That point is reinforced by the state’s official text explaining the amendment to voters, which says a no vote “will leave the sole responsibility for drawing the districts with the General Assembly and the governor.” Opponents have quibbled with that explanation. But it’s legally required to be both neutral and factual, and the Supreme Court of Virginia refused to hear a challenge claiming it isn’t.
Some redistricting reformers say they’d like to see something similar to the California Citizens Redistricting Commission, 14-member, all-citizen panel made up of five Democrats, five Republicans and four people with no partisan affiliation. California’s application process is overseen by the state auditor, but partisan leaders have an opportunity to strike applicants they find objectionable.
Regardless of where legislators stand on how much independence from partisan players a good commission needs, there wasn’t enough support in the General Assembly to make a fully independent commission feasible for 2021.
The compromise plan that emerged was the product of a unique political moment, with control of the General Assembly up for grabs in 2019, when Republicans and Democrats weren’t sure which party was going to be in charge for the redistricting year.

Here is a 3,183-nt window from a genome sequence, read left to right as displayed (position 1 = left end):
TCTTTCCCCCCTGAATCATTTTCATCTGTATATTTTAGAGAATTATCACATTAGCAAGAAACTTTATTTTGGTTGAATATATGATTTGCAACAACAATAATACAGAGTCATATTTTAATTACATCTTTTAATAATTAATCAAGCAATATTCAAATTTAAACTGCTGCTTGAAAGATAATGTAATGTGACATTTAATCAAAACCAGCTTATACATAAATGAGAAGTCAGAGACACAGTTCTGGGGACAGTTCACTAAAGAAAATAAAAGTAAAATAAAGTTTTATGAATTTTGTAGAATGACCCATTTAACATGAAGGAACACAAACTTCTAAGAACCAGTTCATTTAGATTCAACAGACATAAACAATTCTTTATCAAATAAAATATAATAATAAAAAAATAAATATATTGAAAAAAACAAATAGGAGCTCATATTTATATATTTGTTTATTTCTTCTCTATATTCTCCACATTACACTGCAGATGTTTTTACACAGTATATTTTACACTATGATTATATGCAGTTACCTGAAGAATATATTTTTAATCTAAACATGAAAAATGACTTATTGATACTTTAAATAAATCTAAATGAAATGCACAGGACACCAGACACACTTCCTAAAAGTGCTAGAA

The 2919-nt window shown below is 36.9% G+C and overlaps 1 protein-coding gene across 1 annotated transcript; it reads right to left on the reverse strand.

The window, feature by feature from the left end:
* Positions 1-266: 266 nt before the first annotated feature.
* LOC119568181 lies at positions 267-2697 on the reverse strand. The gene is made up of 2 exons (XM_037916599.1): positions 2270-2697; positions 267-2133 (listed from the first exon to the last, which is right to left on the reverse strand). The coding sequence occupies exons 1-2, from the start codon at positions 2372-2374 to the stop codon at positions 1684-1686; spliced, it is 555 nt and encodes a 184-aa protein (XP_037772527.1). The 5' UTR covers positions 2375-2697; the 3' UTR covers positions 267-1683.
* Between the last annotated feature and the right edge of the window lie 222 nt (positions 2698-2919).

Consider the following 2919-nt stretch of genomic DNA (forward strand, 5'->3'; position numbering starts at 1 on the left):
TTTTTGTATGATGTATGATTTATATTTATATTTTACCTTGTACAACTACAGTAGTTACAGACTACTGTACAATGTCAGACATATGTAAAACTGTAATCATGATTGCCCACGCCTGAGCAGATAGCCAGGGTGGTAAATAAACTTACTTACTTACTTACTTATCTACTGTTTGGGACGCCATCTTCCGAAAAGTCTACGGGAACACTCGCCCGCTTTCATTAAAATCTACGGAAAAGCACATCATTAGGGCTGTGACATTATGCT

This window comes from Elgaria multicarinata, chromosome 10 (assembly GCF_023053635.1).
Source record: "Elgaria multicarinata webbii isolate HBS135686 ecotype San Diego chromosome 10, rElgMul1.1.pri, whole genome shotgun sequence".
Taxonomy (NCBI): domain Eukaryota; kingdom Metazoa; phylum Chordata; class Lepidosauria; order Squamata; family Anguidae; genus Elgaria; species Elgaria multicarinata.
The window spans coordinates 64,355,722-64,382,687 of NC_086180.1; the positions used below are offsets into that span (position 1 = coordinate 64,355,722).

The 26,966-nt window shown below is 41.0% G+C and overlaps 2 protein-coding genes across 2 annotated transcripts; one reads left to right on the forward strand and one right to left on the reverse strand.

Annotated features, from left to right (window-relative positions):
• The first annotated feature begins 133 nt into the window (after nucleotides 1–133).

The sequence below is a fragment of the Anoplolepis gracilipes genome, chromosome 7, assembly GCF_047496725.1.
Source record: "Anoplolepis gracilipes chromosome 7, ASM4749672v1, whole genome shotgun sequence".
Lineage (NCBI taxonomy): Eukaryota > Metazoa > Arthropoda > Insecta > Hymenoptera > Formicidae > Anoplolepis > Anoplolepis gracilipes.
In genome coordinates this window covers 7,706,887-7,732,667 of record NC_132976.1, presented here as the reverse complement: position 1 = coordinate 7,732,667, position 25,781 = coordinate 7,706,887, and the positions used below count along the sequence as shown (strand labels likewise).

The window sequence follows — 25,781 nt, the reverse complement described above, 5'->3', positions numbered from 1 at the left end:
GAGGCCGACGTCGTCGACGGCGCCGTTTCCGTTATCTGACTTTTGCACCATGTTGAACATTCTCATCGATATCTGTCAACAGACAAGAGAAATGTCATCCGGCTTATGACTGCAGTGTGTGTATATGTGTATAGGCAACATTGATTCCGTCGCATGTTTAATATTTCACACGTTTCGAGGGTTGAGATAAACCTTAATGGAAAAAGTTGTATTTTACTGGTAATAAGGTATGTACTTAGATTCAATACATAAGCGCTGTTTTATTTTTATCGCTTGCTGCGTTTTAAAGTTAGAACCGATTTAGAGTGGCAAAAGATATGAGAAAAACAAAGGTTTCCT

Though some opponents have characterized the amendment as a scheme hatched by Republicans, the proposal for a commission with an equal number of legislators and citizens was introduced in early 2019 by Senate Democrats. That resolution became the amendment that passed a Republican-controlled legislature in 2019 and a Democratic-led one in 2020, despite the partisan power shift in between. Under Virginia’s system, it had to pass two years in a row before going to voters for a final up-or-down decision.
After passing with overwhelming bipartisan support in 2019 despite objections from about a dozen members of the Virginia Legislative Black Caucus in the House, the amendment was almost blocked in 2020 as House Democrats abandoned it in droves. Nine House Democrats joined with 45 Republicans to pass it 54-46.
If Democrats had chosen to scrap the amendment this year and start over, it would’ve killed any chance for constitutional changes in time for the 2021 process.
Several senior lawmakers said allowing some legislative role was critical to drafting something with broad, bipartisan support, the idea being that elected officials are more familiar with how redistricting works and the geography of the areas they represent.
“If you just had straight citizens, who’s to say how that’s going to turn out?” said Senate Majority Leader Dick Saslaw, D-Fairfax, who supports the amendment and called arguments against it “pure bullsh**t” during the 2020 regular legislative session. “We did not put a provision in the bill, which some of the legislators wanted, that incumbency would be taken into effect.”